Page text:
Eager little toy traders learn to play the game at Broadway swap meet

August 02, 1994|By Kelly A. J. Powers | Kelly A. J. Powers,Special to The Sun

Six-year-old Mark Hurt bounds into the Broadway Street Market looking for a good trade. While he's missing two teeth, he's not going to miss what he holds in his hand -- a coloring book of "The Emperor's New Clothes."

Yesterday afternoon, more than 50 kids brought their least-liked toys to the 33rd annual Kids Swap Shop in hopes of trading them away. At noon, everyone lines up to register. The little people take a hesitant look at the toys about to leave their arms forever, while the big people assess other toys that would make a great trade.

The toy swap offers a quick assessment at how quickly toy fads fade. There's a proliferation of Barney, dinosaurs and trolls. There are also lots of cars and trucks -- things every kid has too many of.

There's not much sentimentalizing over the old toys. Shenae Carver, 9, would prefer to get rid of all the toys her baby brother has. "He gets on my nerves all the time," she says. Instead of giving her brother magnetic alphabet letters, she's decided to trade up to a better toy.

In fact, most of the kids -- many from day camps, summer schools and day care centers -- have brought their baby toys to give away. This creates a problem, because nobody wants to trade their baby toy for another baby toy.

Shenae stands up and is paired with another girl. "Do you want to trade?" asks Susan McCardell, the Kids Swap Shop emcee. Shenae holds out her alphabet letters, hopefully. "No way," says the other girl.

Other trades are more successful. Justin Mayd forgot to bring a toy, so a teacher from his school gave him a car to trade. The blue plastic car is kind of beaten up, and Justin, 10, worries it's not attractive enough to trade. Finally his number is called; he holds up the car.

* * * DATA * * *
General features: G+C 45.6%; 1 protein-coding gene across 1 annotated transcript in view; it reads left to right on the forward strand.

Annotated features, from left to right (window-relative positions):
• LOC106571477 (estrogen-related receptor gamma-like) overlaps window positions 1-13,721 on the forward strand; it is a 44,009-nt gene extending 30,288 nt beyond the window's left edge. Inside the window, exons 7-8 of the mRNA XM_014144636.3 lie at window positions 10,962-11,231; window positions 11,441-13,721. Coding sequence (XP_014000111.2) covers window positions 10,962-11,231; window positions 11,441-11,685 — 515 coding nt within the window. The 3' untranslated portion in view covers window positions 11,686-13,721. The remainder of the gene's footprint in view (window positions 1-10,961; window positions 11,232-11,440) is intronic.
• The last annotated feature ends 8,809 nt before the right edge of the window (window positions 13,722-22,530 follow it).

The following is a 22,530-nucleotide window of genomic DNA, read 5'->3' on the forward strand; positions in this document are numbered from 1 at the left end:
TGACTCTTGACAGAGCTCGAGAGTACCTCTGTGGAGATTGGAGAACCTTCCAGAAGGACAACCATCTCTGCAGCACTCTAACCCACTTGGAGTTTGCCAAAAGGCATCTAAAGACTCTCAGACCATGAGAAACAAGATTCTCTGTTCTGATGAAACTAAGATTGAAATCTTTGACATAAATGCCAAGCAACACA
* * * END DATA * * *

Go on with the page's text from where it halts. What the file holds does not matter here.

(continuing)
The other little boy holds up his intended trade, a remote control Stealth Fighter plane. Justin can barely contain himself.

"Yes! Yes! Let's trade!"

The other boy is not so sure, but then relents. Justin bounces back to his seat, turning the plane over and over, saying: "I got what I wanted! I got what I wanted."

The Kids Swap Shop was started in 1961 by Baltimore legend Virginia S. Baker, who ran the Recreation Center at Patterson Park. She noticed kids would give away their old toys to their friends. The first toy swap flier invited everyone to swap everything from "Tops to Tiddlywinks." Soon a new rule was installed: "Children and pets are not permitted to be swapped."

Lessons of sharing, generosity and recycling are the underlying aims of the toy swap today. Ms. McCardell, who took over when Ms. Baker fell ill, says the event has gotten national publicity. Since the event is listed in Chase's Annual Directory of Events, she fields dozens of calls from schools and recreation centers around the country initiating their own swap. The Kids Swap Shop, run by the Office of Adventures in Fun, under the Baltimore Recreations and Parks Department, is the only event of its kind in Baltimore.

Lorrie Coudle, from Sterling, Va., brought her two kids after reading about the event in National Geographic's World magazine. "It's a nice day activity, and we get to get rid of a toy TTC they don't like." Her son, Joey, 4, has brought a barely used Barney game. "Barney is out, Power Rangers are in," shrugs Ms. Coudle.

At the swap, almost every toy is eventually popular. One boy, David Hunt, has a red football helmet. Four times he tries to make a trade, but no go. Each of the times he is rejected, he gets a ticket redeemable for a prize. Four tickets later, he wins the biggest prize, a huge Pop Bazooka air gun. He is thrilled, and in the next round, he is finally relieved of the football helmet as he trades it for football collector cards.

Soon the Kids Swap Shop is over. Some kids never step up to trade and go home with their old toys.

But David's friend, Mark Hurt, still holding the "Emperor's New Clothes" coloring book, is not so willing to take home his old toy. Despite many attempts, he cannot make a trade. Then a thought occurs to the little boy.

"Hey, I can still give it away," he says. "Hey, David. Hey! Want a book?"

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